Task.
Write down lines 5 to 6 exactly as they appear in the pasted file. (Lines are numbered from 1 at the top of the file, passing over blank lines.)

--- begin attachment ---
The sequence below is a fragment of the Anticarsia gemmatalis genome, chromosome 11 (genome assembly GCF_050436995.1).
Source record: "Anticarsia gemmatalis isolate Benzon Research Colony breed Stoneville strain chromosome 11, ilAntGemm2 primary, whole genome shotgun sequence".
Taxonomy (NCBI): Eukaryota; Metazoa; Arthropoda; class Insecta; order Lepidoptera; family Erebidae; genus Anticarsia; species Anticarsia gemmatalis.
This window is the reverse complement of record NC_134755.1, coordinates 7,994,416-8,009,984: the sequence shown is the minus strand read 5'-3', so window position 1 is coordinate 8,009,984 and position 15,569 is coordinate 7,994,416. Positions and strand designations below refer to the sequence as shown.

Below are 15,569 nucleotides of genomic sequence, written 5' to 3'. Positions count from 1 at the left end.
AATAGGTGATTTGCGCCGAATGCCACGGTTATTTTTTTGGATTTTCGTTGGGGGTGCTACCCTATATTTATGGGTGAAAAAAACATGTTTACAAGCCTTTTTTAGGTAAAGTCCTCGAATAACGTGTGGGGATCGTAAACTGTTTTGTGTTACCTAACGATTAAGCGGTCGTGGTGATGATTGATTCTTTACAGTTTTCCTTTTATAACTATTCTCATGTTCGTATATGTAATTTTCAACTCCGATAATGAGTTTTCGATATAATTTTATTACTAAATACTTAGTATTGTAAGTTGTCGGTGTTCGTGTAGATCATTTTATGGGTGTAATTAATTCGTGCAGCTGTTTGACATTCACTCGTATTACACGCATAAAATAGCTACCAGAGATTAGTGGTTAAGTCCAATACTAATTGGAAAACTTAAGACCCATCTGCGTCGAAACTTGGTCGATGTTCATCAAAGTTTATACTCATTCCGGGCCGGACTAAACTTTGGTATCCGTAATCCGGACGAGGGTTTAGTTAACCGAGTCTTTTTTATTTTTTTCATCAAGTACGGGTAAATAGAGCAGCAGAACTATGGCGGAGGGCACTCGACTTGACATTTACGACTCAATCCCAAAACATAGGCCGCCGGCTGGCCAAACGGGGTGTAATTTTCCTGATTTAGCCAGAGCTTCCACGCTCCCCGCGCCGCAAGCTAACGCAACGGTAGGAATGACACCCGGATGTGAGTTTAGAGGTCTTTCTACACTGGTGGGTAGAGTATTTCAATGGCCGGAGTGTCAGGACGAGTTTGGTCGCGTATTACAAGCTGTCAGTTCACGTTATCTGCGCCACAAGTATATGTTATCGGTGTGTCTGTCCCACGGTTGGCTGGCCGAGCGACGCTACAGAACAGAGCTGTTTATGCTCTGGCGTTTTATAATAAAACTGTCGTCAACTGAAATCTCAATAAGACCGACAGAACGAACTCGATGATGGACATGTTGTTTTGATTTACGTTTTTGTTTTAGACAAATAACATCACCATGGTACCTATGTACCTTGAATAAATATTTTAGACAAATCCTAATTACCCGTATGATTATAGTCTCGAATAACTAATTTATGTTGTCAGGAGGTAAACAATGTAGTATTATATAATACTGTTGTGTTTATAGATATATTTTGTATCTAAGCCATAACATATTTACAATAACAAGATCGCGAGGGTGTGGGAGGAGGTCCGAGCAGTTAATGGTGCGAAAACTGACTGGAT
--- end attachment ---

Below are 15,569 nucleotides of genomic sequence, written 5' to 3'. Positions count from 1 at the left end.
AATAGGTGATTTGCGCCGAATGCCACGGTTATTTTTTTGGATTTTCGTTGGGGGTGCTACCCTATATTTATGGGTGAAAAAAACATGTTTACAAGCCTTTTTTAGGTAAAGTCCTCGAATAACGTGTGGGGATCGTAAACTGTTTTGTGTTACCTAACGATTAAGCGGTCGTGGTGATGATTGATTCTTTACAGTTTTCCTTTTATAACTATTCTCATGTTCGTATATGTAATTTTCAACTCCGATAATGAGTTTTCGATATAATTTTATTACTAAATACTTAGTATTGTAAGTTGTCGGTGTTCGTGTAGATCATTTTATGGGTGTAATTAATTCGTGCAGCTGTTTGACATTCACTCGTATTACACGCATAAAATAGCTACCAGAGATTAGTGGTTAAGTCCAATACTAATTGGAAAACTTAAGACCCATCTGCGTCGAAACTTGGTCGATGTTCATCAAAGTTTATACTCATTCCGGGCCGGACTAAACTTTGGTATCCGTAATCCGGACGAGGGTTTAGTTAACCGAGTCTTTTTTATTTTTTTCATCAAGTACGGGTAAATAGAGCAGCAGAACTATGGCGGAGGGCACTCGACTTGACATTTACGACTCAATCCCAAAACATAGGCCGCCGGCTGGCCAAACGGGGTGTAATTTTCCTGATTTAGCCAGAGCTTCCACGCTCCCCGCGCCGCAAGCTAACGCAACGGTAGGAATGACACCCGGATGTGAGTTTAGAGGTCTTTCTACACTGGTGGGTAGAGTATTTCAATGGCCGGAGTGTCAGGACGAGTTTGGTCGCGTATTACAAGCTGTCAGTTCACGTTATCTGCGCCACAAGTATATGTTATCGGTGTGTCTGTCCCACGGTTGGCTGGCCGAGCGACGCTACAGAACAGAGCTGTTTATGCTCTGGCGTTTTATAATAAAACTGTCGTCAACTGAAATCTCAATAAGACCGACAGAACGAACTCGATGATGGACATGTTGTTTTGATTTACGTTTTTGTTTTAGACAAATAACATCACCATGGTACCTATGTACCTTGAATAAATATTTTAGACAAATCCTAATTACCCGTATGATTATAGTCTCGAATAACTAATTTATGTTGTCAGGAGGTAAACAATGTAGTATTATATAATACTGTTGTGTTTATAGATATATTTTGTATCTAAGCCATAACATATTTACAATAACAAGATCGCGAGGGTGTGGGAGGAGGTCCGAGCAGTTAATGGTGCGAAAACTGACTGGAT